Expect laptop makers to start selling notebooks with Intel Arc GPUs in the first quarter of this year, Intel said Thursday during its 2022 Investor Meeting. Intel said it will ship add-in cards for desktops by Q2 and workstations by Q3.
Beyond that, the chipmaker said architecture work has begun on Celestial, its third-gen CPU, that will appeal to the ultra-enthusiast segment. Intel also said it is planning a new service to deliver access to Intel Arc GPUs for an "always-accessible, low-latency computing experience." The service, currently called Project Endgame, should be available later this year.
All told, Intel expects to ship more than 4 million discrete GPUs in 2022.
Intel previously revealed that first-gen Arc consumer graphics products, code-named Alchemist, will have hardware-based ray tracing, use artificial intelligence to power super sampling, and have support for DirectX 12 Ultimate. Alchemist products are based on Intel's Xe microarchitecture.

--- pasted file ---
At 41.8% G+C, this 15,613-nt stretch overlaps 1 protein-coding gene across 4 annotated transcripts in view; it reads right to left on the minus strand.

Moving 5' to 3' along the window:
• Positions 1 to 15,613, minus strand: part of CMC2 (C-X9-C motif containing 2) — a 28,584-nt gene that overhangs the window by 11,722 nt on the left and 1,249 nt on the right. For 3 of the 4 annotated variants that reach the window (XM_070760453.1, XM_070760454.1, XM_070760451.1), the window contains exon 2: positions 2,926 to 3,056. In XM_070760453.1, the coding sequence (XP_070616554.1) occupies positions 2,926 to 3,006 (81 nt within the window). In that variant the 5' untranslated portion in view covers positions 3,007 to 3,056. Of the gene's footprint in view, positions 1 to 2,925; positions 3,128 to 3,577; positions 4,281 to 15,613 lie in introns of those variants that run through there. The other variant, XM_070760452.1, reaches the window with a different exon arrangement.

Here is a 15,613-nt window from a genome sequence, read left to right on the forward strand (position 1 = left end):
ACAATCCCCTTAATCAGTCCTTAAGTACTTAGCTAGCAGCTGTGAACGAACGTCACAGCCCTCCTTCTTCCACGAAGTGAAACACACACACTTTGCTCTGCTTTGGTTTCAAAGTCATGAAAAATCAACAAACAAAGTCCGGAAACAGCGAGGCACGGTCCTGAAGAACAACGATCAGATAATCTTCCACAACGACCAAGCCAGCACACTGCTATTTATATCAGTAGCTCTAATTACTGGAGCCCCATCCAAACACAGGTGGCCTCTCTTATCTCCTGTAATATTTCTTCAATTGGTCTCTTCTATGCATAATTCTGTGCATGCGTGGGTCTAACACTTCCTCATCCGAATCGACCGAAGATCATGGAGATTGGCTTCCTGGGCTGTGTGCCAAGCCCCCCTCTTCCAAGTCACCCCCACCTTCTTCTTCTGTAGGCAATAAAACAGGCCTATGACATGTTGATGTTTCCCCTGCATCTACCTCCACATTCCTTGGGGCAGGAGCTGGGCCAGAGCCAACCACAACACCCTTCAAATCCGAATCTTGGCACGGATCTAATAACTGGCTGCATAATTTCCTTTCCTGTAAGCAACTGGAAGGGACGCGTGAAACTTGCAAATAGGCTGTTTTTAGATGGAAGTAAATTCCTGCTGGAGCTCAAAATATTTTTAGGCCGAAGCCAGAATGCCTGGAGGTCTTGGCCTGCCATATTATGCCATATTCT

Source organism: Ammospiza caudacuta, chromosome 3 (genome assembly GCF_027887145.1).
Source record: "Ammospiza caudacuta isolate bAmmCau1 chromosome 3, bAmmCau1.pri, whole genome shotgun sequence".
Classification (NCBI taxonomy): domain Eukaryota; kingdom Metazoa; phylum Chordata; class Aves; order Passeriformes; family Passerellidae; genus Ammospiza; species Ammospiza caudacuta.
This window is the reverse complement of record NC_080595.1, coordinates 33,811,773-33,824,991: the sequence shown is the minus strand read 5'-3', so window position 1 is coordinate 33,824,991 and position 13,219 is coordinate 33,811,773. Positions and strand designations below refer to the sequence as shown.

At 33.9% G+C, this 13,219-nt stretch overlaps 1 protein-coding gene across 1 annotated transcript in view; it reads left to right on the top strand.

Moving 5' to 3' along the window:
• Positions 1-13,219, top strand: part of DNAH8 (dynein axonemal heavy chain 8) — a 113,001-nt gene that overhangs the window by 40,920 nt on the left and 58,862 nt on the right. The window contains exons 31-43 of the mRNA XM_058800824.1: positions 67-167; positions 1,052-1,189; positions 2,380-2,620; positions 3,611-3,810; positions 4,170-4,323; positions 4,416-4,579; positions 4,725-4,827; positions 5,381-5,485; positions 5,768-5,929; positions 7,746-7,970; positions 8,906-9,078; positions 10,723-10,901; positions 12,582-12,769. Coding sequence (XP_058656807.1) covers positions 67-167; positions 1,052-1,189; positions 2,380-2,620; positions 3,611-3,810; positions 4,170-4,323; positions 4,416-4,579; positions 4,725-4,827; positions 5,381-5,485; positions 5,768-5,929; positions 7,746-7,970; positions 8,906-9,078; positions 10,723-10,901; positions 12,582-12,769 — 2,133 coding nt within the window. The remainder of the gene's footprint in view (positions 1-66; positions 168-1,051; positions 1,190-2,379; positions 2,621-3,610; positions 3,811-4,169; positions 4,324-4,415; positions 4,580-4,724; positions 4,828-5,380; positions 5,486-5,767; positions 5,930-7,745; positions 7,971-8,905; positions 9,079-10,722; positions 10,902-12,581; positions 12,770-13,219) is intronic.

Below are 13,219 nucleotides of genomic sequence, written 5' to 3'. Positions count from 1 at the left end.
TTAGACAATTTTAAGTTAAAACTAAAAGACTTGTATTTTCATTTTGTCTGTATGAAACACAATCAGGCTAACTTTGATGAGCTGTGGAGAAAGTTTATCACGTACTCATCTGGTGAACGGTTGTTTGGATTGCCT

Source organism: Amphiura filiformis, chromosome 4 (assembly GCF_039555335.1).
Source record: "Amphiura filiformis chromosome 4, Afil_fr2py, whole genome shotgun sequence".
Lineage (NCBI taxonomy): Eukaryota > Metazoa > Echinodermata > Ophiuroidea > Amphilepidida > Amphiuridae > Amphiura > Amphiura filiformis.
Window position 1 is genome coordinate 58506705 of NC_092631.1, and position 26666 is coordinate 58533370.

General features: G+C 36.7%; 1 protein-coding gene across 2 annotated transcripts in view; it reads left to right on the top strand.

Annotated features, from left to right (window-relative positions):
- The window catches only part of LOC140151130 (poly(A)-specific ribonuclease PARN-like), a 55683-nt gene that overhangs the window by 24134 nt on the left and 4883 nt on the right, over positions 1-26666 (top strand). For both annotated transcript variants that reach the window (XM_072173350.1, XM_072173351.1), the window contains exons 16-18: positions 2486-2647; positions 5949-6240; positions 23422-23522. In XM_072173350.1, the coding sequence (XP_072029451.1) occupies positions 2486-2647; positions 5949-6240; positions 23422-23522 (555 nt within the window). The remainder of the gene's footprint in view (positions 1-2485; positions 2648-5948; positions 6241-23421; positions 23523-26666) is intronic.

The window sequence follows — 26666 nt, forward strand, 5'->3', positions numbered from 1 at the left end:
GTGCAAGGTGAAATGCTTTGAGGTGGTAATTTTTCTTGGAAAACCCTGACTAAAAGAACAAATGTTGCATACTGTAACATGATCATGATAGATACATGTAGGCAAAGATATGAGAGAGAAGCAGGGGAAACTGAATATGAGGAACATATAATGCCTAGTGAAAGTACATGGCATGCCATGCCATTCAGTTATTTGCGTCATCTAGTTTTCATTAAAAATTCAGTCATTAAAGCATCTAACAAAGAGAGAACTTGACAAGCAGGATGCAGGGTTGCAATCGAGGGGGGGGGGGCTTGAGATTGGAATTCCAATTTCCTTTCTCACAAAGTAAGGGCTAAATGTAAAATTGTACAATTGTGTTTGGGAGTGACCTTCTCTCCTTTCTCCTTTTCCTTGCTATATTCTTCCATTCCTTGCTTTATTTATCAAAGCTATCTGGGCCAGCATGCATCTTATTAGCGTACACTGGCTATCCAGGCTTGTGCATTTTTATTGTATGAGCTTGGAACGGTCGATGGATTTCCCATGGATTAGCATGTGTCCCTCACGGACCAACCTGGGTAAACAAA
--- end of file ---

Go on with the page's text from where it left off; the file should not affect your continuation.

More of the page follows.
The new chips are just one segment of Intel's Accelerated Computing Systems and Graphics Group (AXG), which is on track to deliver more than $1 billion in revenue in 2022, the company said. AXG's three segments together will approach $10 billion of revenue for Intel by 2026.
The AXG group also includes supercomputing systems, as well as Intel's new custom compute group, which is working on a Bitcoin mining accelerator. The Custom Compute Group, Intel said Thursday, will also work on tailored products for emerging workloads such as supercomputing at the edge, premium infotainment for cars and immersive displays.
Within supercomputing, Intel on Thursday said Ponte Vecchio -- its HPC GPU -- outperforms the competition by up to 2.6x on key benchmarks used for complex financial services applications.
Intel also promised a new architecture, called Falcon Shores, that will bring x86 and X GPU together into a single socket. Targeted for 2024, it's projected to deliver benefits of more than 5x performance-per-watt, 5x compute density, 5x memory capacity, and bandwidth improvements.
Intel also unveiled Arctic Sound-M, a media supercomputer GPU for the data center, which supports hardware-accelerated AV1 encode.